Abdulla was first exposed to industry by his father, who was an entrepreneur. He grew up in Harfield Village and his dad, Sharfoodin Abdulla, had a corner shop, and a music and movie house.

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Premier Fishing satisfies their 2017 financial result’s appetite

Published 24 October 2017, by Zeenat Vallie

CAPE TOWN – African Equity Empowerment Investment’s subsidiary, Premier Fishing and Brands Limited has today released their audited financial results for the year ended August 31, 2017. The distinguished food and fishing group revealed new acquisitions as well as overall company growth.

The vertically integrated fishing group has ticked all the right boxes during their 2017 financial year. A meagre 8 months after listing on the JSE, the Premier Foods announced that its year on year profit after tax increased by 31% from R52 million to R68 million.

“I am pleased at the results for this financial year and I wish to congratulate the Premier team on the efficiency as well as maintaining their focus on growth, development and sustainability. The growth plans for the fishing Group is taking place in earnest as expected and we look forward to the output and growth that this will generate in the future”, said Group CEO of majority shareholder, African Equity Empowerment Investments Limited (AEEI) and Deputy Chairman of Premier, Khalid Abdulla.

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We vow to be balanced, free from bias and fair

Published 27 September 2017, by Dr Iqbal Survé

South Africa has entered one of the most turbulent political periods since the advent of democracy on April 27, 1994. It is not an understatement to say the leadership of the entire country is potentially at stake when the ruling ANC holds its elective conference in Joburg in December.

President Jacob Zuma has already made it clear that he will relinquish the presidency of the ANC then, rather than create the spectre of two centres of power when his term at the Union Buildings expires in 2019. This is admirable in any society, but particularly so in a continent such as ours. South Africa has always been a beacon for democracy, not just for Africa, over the past 23 years.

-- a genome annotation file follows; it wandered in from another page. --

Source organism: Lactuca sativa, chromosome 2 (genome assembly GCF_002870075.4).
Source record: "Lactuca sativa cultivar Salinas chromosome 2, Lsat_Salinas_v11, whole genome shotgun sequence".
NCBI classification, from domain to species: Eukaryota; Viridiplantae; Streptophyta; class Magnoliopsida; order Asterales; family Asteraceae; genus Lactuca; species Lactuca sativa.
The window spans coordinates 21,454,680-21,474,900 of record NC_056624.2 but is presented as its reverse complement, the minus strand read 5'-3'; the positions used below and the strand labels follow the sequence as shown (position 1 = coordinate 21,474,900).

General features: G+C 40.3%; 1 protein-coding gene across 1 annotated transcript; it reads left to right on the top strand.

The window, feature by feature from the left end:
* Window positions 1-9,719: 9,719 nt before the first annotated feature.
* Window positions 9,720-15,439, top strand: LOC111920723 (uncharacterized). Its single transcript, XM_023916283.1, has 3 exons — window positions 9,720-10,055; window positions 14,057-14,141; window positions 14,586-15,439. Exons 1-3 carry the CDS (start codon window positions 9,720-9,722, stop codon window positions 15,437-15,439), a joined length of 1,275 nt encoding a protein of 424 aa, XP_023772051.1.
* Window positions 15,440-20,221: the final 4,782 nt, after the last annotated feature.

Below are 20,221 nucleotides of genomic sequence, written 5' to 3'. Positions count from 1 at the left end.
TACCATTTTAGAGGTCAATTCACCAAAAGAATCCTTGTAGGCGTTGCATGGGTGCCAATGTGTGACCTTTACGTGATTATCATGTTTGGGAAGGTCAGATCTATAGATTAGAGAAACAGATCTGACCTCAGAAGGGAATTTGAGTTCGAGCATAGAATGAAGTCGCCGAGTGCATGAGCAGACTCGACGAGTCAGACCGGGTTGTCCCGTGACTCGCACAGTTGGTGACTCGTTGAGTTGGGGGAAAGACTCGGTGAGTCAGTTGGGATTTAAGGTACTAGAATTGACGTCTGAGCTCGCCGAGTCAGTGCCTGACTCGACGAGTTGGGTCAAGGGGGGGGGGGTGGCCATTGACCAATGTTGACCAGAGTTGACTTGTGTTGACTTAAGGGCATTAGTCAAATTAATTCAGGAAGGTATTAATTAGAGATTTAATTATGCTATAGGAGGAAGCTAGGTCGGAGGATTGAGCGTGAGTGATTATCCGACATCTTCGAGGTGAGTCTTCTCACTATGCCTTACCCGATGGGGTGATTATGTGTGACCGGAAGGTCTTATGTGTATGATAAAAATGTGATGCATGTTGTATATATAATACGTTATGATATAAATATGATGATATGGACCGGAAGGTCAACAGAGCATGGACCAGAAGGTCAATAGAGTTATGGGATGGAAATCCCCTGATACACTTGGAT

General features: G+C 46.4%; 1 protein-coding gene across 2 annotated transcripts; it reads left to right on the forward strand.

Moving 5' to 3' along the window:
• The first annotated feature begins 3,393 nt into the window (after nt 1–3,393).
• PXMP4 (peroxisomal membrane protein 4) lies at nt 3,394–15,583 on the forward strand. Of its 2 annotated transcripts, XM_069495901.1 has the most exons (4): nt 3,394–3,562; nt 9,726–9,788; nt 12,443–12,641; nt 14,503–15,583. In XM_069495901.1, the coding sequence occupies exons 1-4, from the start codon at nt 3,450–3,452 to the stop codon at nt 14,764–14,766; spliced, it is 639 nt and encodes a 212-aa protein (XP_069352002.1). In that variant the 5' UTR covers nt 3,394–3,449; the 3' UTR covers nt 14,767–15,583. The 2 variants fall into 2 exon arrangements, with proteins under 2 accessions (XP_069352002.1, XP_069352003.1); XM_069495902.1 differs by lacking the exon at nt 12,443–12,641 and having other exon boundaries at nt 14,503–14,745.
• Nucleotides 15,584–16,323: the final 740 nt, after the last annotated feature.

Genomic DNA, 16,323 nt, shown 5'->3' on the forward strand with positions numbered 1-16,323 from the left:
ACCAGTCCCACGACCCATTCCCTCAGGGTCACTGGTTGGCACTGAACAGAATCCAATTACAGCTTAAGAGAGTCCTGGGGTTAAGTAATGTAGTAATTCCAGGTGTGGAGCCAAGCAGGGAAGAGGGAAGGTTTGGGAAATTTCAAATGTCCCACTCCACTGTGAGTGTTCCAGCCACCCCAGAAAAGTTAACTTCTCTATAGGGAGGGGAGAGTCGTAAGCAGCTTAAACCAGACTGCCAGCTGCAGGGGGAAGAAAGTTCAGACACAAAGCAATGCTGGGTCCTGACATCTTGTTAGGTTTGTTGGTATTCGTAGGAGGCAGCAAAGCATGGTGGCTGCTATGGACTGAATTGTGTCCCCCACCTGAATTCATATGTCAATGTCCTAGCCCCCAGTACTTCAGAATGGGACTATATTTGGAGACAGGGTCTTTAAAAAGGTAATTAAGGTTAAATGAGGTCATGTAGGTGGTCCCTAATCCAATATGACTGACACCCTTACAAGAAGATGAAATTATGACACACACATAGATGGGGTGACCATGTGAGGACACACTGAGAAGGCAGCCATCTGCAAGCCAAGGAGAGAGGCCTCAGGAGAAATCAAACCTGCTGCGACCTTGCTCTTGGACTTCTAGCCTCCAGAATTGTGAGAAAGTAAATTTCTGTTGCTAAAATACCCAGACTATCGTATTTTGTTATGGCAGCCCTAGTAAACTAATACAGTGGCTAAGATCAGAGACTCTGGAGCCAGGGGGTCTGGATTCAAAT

Democracy, in its full bloom, is never neat or tidy. By definition it is messy, often robust; the more entrenched a democratic society is, the more uproarious its debates and exchanges.

The ANC certainly personifies this spirit of contestation and difference of opinion, even though the movement – Africa’s oldest – is well over 100 years old. This leadership contest, which has yet to officially begin, embodies this same spirit too – which is where the greatest danger lies and concomitantly the importance of the role that the media plays.

We live in a world of democratised information, where social media has become both the world’s greatest enabler and paradoxically the greatest threat as it spreads fake news with the same speed and dexterity as real news. In an environment where the stakes are as high as this, right here at home, so too the propensity to spread fake news will intensify, designed with only one purpose: to confuse conference delegates with often quite sophisticated smear campaigns.

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AEEI acquire majority stake in Orleans Cosmetics

Published 12 September 2017, by staff reporter

CAPE TOWN – JSE-listed African Equity Empowerment Investments Limited (AEEI), has announced that it has acquired a majority stake in prestigious cosmetics distribution company, Orleans Cosmetics (Pty) Limited (Orleans).

Orleans is the exclusive Southern African distributor of imported, high-end cosmetic brands such as Gatineau, NUXE, RVB SKINLAB/diego dalla palma professional and Sothys. These products are sold to leading retailers such as Truworths, Woolworths etc. as well as to spas and beauty salons.

Khalid Abdulla, Group Chief Executive Officer of AEEI said, “I am delighted that AEEI has concluded the deal with Orleans. Orleans was acquired to expand our health and beauty division, which is right on track in terms of organic and acquisitive growth and in line with AEEI’s Vision 2020 Vision strategy.”